Washington, Apr.13 (ANI): Interacting with media at a roundtable meeting here, Pakistan Prime Minister Yousuf Raza Gilani said Monday he needed more evidence from India about the Lashkar-e-Toiba militant group being behind the 26/11 attacks on Mumbai.
Emphatically stating that Pakistani soil would not be used for extremist activity, and particularly for attacks on neighbouring India, Gilani said: "We don't want our soil used against any country and neither would we allow somebody else's soil to be used against Pakistan." Confirming that President Barack Obama had raised the issue of the Lashkar-e-Taiba and its alleged role in 26/11 with him during their meeting on Sunday, Gilani said Pakistan has already banned several extremist groups and even frozen their bank accounts.
"If we have more effective evidence (on the Lashkar-e-Toiba's role in 26/11), certainly they will be brought to justice," Gilani said.
Gilani's comments came a day after Indian Foreign Secretary Nirupama Rao said that Prime Minister Singh had in his meeting with Obama urged him to put pressure on Pakistan to rein in Lashkar-e-Toiba.
American officials have reportedly told Pakistan to crack down on militants inimical to India, but have simultaneously welcomed Islamabad's actions against other Islamic extremists elsewhere, including against Afghan militants and the homegrown Taliban.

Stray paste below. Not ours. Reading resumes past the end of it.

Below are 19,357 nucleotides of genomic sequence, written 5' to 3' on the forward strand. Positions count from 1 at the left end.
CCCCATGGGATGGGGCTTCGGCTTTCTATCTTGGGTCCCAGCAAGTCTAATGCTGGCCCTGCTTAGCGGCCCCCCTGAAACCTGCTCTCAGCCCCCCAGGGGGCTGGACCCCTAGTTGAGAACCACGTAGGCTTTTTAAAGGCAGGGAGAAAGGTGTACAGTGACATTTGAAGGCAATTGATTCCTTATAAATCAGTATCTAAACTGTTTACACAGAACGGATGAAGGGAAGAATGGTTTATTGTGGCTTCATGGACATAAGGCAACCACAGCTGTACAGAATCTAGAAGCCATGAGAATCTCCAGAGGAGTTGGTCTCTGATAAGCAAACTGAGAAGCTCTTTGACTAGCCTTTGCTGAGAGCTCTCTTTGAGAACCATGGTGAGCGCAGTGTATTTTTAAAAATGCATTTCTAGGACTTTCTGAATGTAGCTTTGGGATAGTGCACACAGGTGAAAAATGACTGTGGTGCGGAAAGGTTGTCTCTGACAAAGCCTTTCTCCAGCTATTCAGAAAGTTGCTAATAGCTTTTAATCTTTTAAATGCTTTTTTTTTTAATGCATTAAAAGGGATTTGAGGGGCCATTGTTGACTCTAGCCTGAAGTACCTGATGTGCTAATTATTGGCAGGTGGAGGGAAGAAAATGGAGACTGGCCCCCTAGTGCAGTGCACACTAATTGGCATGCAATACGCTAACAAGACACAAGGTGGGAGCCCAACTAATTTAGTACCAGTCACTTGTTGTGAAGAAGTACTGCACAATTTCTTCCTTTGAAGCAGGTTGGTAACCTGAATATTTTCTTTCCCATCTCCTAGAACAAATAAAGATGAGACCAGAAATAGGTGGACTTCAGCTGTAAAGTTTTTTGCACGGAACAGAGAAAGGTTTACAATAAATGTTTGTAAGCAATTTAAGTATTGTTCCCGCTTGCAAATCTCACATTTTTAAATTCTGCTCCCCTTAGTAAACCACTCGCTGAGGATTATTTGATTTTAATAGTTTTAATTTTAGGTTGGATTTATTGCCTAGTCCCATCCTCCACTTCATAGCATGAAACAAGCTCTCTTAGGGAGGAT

Pakistan's Foreign Minister Shah Mehmood Qureshi, who was accompanying Gilani on the visit, said that diplomacy was "the only way forward" to restore trust between Islamabad and New Delhi.
"We have to look beyond Mumbai. Mumbai was sad, Mumbai was tragic, but we are as much victims of terrorism as India is and so this terrorist threat becomes a common challenge," Qureshi said.
He also expressed concern about the Congress Party and the Bharatiya Janata Party's (BJP) attitude toward Pakistan, but added "Prime Minister Manmohan Singh means well. We have no doubt about that."
"But the problem is that he has not been able to carry domestic politics along within the Congress Party and the BJP," he said.
The BJP "has been very hawkish on him, I think unfair to him, and unfair to the region because... coexistence is the most sensible way forward," Qureshi said. By Smita Prakash (ANI)